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Chester Erskine, 80, Dies; Hollywood, Broadway Director

Chester Erskine, a Shakespearean actor in his youth who became a successful director, producer and writer both on Broadway and in Hollywood, died Monday at the Beverly Hills Medical Center.

Erskine, 80, who studied at the Academy of Dramatic Arts, toured the United States in the early 1920s with a Shakespeare company before settling in New York, where he wrote and directed sketches for vaudeville.

His first Broadway success came in 1929 with an all-black cast in a drama titled “Harlem,” for that time an unusually realistic portrayal of life in the New York ghetto. He adapted, produced and directed the play.

The following year he directed “The Last Mile,” the Broadway prison melodrama that launched Spencer Tracy to stardom. He remained a close friend of Tracy’s and was listed as “creative consultant” on last month’s TV special devoted to Tracy and the late actor’s long relationship with Katharine Hepburn.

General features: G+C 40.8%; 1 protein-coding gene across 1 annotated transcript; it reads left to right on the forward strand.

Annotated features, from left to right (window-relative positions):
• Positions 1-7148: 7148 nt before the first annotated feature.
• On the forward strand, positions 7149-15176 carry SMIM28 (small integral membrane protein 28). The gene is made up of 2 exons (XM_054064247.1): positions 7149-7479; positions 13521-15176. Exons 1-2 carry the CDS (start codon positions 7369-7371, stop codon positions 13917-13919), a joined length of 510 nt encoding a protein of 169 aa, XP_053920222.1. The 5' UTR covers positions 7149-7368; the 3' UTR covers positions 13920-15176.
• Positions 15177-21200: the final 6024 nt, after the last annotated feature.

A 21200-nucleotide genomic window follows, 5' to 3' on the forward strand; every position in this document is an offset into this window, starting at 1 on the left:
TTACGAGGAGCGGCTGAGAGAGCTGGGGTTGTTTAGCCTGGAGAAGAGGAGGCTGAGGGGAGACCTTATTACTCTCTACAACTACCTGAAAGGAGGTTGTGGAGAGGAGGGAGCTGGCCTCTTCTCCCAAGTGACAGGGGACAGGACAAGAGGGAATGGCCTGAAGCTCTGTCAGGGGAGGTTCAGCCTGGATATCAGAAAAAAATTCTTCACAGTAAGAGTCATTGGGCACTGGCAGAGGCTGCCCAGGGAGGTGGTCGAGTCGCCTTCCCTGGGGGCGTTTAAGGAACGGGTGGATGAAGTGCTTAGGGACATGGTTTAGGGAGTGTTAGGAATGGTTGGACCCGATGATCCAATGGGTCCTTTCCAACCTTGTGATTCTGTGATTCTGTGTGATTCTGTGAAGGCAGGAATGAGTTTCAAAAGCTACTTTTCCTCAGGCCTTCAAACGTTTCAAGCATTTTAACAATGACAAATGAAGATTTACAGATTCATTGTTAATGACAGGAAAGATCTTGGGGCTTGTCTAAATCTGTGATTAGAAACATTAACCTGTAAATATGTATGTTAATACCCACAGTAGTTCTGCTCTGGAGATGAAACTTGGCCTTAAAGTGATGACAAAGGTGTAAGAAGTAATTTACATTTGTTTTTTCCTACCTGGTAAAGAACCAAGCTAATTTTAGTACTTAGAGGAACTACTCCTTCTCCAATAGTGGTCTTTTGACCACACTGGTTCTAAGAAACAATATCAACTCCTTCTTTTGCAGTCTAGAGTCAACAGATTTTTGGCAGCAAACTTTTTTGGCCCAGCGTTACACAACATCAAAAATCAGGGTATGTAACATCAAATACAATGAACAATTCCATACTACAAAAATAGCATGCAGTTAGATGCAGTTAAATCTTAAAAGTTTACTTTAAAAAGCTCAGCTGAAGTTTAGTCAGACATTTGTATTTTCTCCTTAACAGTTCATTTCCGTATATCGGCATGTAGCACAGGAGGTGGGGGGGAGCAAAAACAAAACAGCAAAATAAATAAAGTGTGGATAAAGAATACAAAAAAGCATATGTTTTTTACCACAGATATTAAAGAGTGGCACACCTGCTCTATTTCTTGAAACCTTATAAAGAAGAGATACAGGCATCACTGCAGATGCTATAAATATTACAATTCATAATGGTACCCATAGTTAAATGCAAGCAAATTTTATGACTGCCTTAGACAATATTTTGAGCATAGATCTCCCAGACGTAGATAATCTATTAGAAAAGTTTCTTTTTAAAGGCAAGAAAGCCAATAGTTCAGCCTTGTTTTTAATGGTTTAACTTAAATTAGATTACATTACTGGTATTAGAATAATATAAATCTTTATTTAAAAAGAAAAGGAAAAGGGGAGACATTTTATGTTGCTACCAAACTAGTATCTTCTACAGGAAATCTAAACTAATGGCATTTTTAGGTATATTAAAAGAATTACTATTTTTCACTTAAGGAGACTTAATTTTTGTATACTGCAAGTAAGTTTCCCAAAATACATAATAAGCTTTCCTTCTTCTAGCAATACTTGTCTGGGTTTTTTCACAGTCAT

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Erskine came to Hollywood as an assistant director to Lewis Milestone on “Rain,” the film credited with making a dramatic star of Joan Crawford.

Over the years Erskine wrote, directed or produced “The Sailor Takes a Wife,” “The Egg and I,” “All My Sons,” “Androcles and the Lion,” “Witness to Murder” and “The Wonderful Country.”

He was the television producer of “Reader’s Digest,” dramatizations of stories that had appeared in the magazine. That show ran from 1955 to 1956 and was syndicated for many years.

Erskine is survived by his wife, Sally.

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